February 5, 2014 10:22 AM | Staff
"It's a long game. There are so many forces moving concurrently to establish games as an artistic form," says Hand Eye Society executive director (and Unmanned scribe) Jim Munroe. "In many ways I would consider what we do as being analogous to the art cinema scene in decades past."
Now in its fifth year, the Toronto-based Hand Eye Society is a one-of-a-kind arts organization, designed to connect and promote the work of local game developers. Co-founded by Munroe and fellow Canadian devs Jon Mak (Sound Shapes), Jim McGinley (Depths to Which I Sink), Miguel Sternberg (They Bleed Pixels), Mare Sheppard and Raigan Burns (N), for years the Hand Eye Society has held game developer socials in the Parkdale area and participated in Toronto art events, with the goal of showcasing a different, less commercial approach to games.
"We wanted to do something with more of an arts and culture approach," Munroe tells Gamasutra. "By 2009 there was already a pretty strong local scene -- one of our founders, Jim McGinley, had been behind the Toronto Game Jam, which was one of the first really big jams, and we were also doing things like the Zine Fair. Hand Eye Society was a way to do more, to create the stuff we wanted to see."
Through its regular socials and other exhibitions, the Hand Eye Society became one of the first venues to showcase Superbrothers' Sword & Sworcery, Shawn McGrath's Dyad, and Messhof's widely celebrated Nidhogg, which displayed for a large public gathering at 2010's Nuit Blanche.
"We projected it onto an outdoor screen, and it was facing the second story of an adjacent building where people were lining up, and they were just entranced," Munroe recalls. "It's one thing to make a game that is interesting to play; it's another to make something that's captivating to watch -- especially for a general audience."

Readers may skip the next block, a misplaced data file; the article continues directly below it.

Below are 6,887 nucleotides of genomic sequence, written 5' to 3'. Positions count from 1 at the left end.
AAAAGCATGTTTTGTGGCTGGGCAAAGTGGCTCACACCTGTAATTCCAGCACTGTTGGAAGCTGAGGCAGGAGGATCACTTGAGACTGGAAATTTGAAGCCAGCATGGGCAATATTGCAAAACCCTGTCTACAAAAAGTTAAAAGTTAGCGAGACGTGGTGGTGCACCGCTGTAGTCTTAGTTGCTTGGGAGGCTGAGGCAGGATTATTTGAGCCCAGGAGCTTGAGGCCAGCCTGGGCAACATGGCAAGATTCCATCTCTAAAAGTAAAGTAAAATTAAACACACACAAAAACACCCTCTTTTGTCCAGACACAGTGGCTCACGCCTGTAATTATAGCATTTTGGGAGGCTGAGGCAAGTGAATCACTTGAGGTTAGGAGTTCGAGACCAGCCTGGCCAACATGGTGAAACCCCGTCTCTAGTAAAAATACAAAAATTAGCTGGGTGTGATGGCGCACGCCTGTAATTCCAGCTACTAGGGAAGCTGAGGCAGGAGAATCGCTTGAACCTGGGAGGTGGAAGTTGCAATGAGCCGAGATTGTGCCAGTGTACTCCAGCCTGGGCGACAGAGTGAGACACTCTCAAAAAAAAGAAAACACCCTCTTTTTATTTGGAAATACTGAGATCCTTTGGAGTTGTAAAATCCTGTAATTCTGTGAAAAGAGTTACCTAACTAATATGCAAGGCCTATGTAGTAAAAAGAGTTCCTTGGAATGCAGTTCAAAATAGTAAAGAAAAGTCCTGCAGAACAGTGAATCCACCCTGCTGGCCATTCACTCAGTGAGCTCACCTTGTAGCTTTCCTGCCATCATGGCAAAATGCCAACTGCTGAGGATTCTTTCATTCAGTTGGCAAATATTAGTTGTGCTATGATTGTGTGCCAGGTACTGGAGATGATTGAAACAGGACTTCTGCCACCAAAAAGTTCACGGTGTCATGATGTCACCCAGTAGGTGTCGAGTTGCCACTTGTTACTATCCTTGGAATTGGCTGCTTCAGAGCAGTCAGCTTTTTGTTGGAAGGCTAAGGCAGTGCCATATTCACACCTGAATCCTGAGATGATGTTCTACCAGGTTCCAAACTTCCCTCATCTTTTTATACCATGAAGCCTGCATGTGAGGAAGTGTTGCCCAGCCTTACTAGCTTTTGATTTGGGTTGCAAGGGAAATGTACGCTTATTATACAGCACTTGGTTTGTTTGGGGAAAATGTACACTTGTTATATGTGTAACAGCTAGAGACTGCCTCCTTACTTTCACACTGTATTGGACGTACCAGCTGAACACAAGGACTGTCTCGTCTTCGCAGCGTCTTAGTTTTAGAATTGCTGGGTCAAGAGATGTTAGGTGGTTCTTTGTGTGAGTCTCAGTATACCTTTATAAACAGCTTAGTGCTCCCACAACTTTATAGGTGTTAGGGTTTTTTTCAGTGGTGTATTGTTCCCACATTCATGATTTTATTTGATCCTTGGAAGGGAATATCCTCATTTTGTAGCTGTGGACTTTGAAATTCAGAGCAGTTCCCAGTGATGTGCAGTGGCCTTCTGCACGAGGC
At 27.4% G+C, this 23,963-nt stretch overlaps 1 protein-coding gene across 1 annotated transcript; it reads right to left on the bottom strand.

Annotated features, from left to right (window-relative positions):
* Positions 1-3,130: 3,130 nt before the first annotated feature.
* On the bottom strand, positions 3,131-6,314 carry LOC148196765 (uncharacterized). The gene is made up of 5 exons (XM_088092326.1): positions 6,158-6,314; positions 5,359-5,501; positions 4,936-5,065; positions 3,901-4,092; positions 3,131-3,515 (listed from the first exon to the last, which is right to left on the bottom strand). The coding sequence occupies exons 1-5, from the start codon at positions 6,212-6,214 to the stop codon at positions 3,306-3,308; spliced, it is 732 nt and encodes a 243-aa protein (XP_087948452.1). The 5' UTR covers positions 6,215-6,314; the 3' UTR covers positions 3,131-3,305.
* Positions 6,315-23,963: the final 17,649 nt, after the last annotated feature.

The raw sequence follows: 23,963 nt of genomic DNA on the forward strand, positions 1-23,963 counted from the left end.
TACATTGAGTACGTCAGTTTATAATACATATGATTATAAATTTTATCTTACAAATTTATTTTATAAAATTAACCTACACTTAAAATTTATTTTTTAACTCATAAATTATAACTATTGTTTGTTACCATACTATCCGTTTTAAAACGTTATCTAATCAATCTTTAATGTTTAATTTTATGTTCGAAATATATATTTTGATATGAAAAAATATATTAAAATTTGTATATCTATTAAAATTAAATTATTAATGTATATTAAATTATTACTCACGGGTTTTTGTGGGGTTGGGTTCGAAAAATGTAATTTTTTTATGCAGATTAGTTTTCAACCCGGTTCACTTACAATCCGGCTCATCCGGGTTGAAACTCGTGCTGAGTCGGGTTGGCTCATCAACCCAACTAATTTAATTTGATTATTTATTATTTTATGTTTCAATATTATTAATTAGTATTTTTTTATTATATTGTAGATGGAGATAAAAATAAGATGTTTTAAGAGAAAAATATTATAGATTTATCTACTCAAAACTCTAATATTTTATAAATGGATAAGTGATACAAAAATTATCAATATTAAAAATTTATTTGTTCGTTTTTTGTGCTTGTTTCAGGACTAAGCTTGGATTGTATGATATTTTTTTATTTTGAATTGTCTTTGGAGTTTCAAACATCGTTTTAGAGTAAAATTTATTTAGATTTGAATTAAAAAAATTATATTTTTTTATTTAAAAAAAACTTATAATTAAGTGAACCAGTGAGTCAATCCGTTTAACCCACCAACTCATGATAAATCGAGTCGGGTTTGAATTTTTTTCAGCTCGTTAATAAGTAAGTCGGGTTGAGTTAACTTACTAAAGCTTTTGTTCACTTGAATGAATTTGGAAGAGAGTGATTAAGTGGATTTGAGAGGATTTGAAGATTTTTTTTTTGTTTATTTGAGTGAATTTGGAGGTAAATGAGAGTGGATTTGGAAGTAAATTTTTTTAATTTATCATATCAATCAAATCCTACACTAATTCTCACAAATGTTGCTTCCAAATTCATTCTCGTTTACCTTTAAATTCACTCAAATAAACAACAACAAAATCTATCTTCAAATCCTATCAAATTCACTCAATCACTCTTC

Much like art cinema movements helped to disabuse audiences of the idea that movies are inherently commercial, Munroe finds that art crowds are "validated, if anything" to see games in galleries and outdoor events.
"People are most often delighted to find games are more than what they thought, rather than feeling challenged by the idea," says Munroe. "Institutions are [often] a different story, but I find most people are excited to see games in art spaces."
One of the Hand Eye Society's other innovations is the Torontron, a retrofitted arcade cabinet stocked with a selection of locally-developed games. The cabinet was placed in bars, art galleries and exhibition spaces, where visitors can try out these home-grown arcade titles free of charge. The Torontron has inspired quite a few imitators, including a machine in Winnipeg (the Winnitron) and several throughout the United States (including California's Oak-U-Tron).
"In addition to sharing local games, it brings communities together," says Munroe, who oversaw the original Torontron cabinets alongside Jph Wacheski and Alex Jansen. "It's a great way to get together developers and makers of different skill sets since... well, you can't exactly move one of these things by yourself."
In the last year, the Hand Eye Society has moved away from holding socials to signal-boosting the community's work outside Toronto. As part of that, in the next few weeks the group will be hosting a massive anniversary party at the Art Gallery of Ontario -- one of Canada's premiere art establishments.
Dubbed the 'Fancy Video Game Party' and co-hosted with Wild Rumpus, the event is set to showcase recent works such as The Yawhg and Interstellar Selfie Station as well as large play spaces for spectator-friendly games like J.S. Joust.
"Having an event at the AGO is a big deal for us," Munroe says. "It's at the epicenter of Canadian arts and culture. We're a little less than a month out and public interest has been incredible."
The Fancy Video Game Party will take place on February 21st. The event is open to the public; tickets and more information can be found at the Art Gallery of Ontario's website.
[Kris Ligman wrote this article for sister site Gamasutra]